Aldo Matteucci   29 Aug 2012   Looking Sideways

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On 3 February 2007 six Ambassadors accredited to Italy wrote a letter to the newspaper "La Repubblica" on the subject of Afghanistan. They urged “unity of purpose”. The Italian Minister of Foreign Affairs called it “irrituale” – which roughly translates as “unprotocollary” and tartly mentioned that it was a minority view – the ambassadors represented only six of the 36 members of the NATO coalition. He argued that “the letter could be interpreted as inopportune external interference in a matter that is the sole responsibility of the Italian government and Parliament”. Washington replied that the ambassadors only wanted publicly to state their countries’ position .


Was it “interference” or was it “public diplomacy” – an exercise in dialogue and communication with civil society (writ large)?


I had a look at the text. Its structure and style resembles very much that of a “verbal note” – a communication among insiders. The letter begins with recalling the antecedents; it proceeds to paint a rather conventional view of what was happening in Afghanistan at the time, and then goes on to praise the Italian constructive position, as expressed by its Foreign Minister. At this point they state the obvious: “We must stay united”; “We praise Italy’s efforts”, and “We stand by Italy”.


There is not a word criticizing Italy’s policies in Afghanistan – so what was the beef all about? Well, in the overheated political situation of the time (the government’s majority was minimal) the letter for a moment threatened to bring the doddering government down.


I’ll revert to “public diplomacy” in general in a later blog entry. This piece, however, justifies a few remarks. They can help set the stage for the later principle discussion.


First - the choice of communication channel. “Letters to the editor” seldom lead to a meaningful “dialogue”. The tat trails the tit by days, and only individuals are involved – at the discretion of the editor. Such exchanges are usually limited to public figures and their vanities. If the ambassadors had wanted to precipitate or participate in a discussion of the NATO strategy, a forum would have been much better.


Second - the choice of language and style of the letter. Attention span of readers is very limited – usually no more than title, subtitle, and the first couple of paragraphs. Notionally title and subtitle are the purview of the paper, so the ambassadors only had a shot at making their points in the first couple of paragraphs of their text. Recalling a NATO meeting that had just been concluded is not a great attention catcher – even if it included “appreciation” for “Italy’s solidarity”. The next few paragraphs are as ponderous as the first. I wonder how many readers went through the full letter – particularly considering the fact that the editors of the paper(as usual for the sheet)  scattered the text over several pages. From the communication point of view I’d rate the text as “poor”.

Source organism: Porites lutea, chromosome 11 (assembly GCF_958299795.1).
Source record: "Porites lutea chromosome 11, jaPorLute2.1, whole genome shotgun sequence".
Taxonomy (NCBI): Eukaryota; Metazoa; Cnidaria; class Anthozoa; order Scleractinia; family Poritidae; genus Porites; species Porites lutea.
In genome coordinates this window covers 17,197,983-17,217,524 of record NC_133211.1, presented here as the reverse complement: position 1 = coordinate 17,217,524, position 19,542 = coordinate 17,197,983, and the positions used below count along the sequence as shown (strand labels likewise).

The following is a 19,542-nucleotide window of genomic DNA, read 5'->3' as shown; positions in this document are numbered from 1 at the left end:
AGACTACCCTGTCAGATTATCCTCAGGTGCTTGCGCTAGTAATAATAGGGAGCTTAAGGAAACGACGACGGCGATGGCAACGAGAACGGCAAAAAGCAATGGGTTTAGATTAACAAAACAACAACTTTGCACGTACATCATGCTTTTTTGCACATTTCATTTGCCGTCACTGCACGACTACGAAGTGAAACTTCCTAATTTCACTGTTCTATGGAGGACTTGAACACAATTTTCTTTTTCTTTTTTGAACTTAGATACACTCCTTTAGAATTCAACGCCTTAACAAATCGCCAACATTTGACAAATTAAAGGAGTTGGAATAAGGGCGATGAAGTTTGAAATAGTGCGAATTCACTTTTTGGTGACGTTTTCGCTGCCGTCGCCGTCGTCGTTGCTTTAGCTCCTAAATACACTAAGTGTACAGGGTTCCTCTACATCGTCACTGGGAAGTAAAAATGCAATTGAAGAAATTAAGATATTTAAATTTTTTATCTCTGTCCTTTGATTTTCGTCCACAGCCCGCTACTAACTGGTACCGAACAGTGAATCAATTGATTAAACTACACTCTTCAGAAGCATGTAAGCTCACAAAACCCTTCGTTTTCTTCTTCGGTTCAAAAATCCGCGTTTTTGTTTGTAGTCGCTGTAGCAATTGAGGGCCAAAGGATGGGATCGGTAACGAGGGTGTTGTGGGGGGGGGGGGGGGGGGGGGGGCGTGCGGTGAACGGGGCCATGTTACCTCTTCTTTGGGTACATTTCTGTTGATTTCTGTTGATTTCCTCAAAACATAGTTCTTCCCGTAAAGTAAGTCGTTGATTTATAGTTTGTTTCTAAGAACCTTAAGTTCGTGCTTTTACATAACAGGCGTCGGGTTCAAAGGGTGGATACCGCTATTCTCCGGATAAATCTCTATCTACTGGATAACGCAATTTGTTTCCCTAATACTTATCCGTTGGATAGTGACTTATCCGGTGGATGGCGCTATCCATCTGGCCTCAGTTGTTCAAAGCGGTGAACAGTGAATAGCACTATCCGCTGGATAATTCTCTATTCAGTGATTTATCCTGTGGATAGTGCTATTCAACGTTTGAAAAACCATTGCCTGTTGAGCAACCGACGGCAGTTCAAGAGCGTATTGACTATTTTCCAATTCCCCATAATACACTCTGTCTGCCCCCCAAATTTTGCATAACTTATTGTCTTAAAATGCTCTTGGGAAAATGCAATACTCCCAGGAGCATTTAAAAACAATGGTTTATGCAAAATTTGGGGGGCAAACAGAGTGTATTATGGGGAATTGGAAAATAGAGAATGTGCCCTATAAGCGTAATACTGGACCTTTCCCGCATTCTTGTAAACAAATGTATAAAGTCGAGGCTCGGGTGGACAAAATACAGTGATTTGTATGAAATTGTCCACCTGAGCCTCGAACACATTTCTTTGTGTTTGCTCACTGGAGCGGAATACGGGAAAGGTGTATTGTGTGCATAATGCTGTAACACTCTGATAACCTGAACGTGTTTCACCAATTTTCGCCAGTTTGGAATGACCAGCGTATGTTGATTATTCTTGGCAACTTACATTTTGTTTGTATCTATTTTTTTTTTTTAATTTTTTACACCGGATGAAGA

Third - the message. At first degree it is unassailable. Fulsome praise for Italy drips from key paragraphs. Read at second degree – it’s praise that kills. Some call it “dog whistle communication”. And it did about kill the government. (Praise meant to be criticism is an age-old diplomatic technique of indirect communication, BTW. It saves face all around). Public dialogue, however, needs to be direct.


In Italy foreign praise is deadly in a subliminal way. In both world wars the country has changed sides, so it has a reputation for, let’s say, shallow loyalty. Praise is meant to encourage the slacker, we all know that. So such praise may be construed as blame on the character – which goes well beyond the specifics of the situation.


Wrong choice of media, wrong style, and wrong message – I’d use this as an exemplary case of how not to do “public diplomacy”.


Was it interference? It’s all in the eye of the beholder. I leave it to the judgment of each reader.


My opinion? For what’s worth: Italy has been subject to gross foreign interference for well over thousand years. It owes unity to foreign interference. It could only hope to fulfill its ambition to become a “great power” through support from abroad. After WWII it became the playground of foreign interference, which it deftly exploited in turn. Ongoing political interference is justified on moral grounds. A country used to be treated at means to foreign ends treats everything as means. Corruption is the long term legacy. It has brought the country to the edge of disaster.


Dialogue is only genuine if based on mutual respect. I just wonder whether publishing such a letter, knowing its likely impact on the political process, was sign of respect for the country. A true diplomat would know.

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-See Antonio DERUDA (2012): Diplomazia digitale. La politica estera e i social media. Apogeo, Milano.

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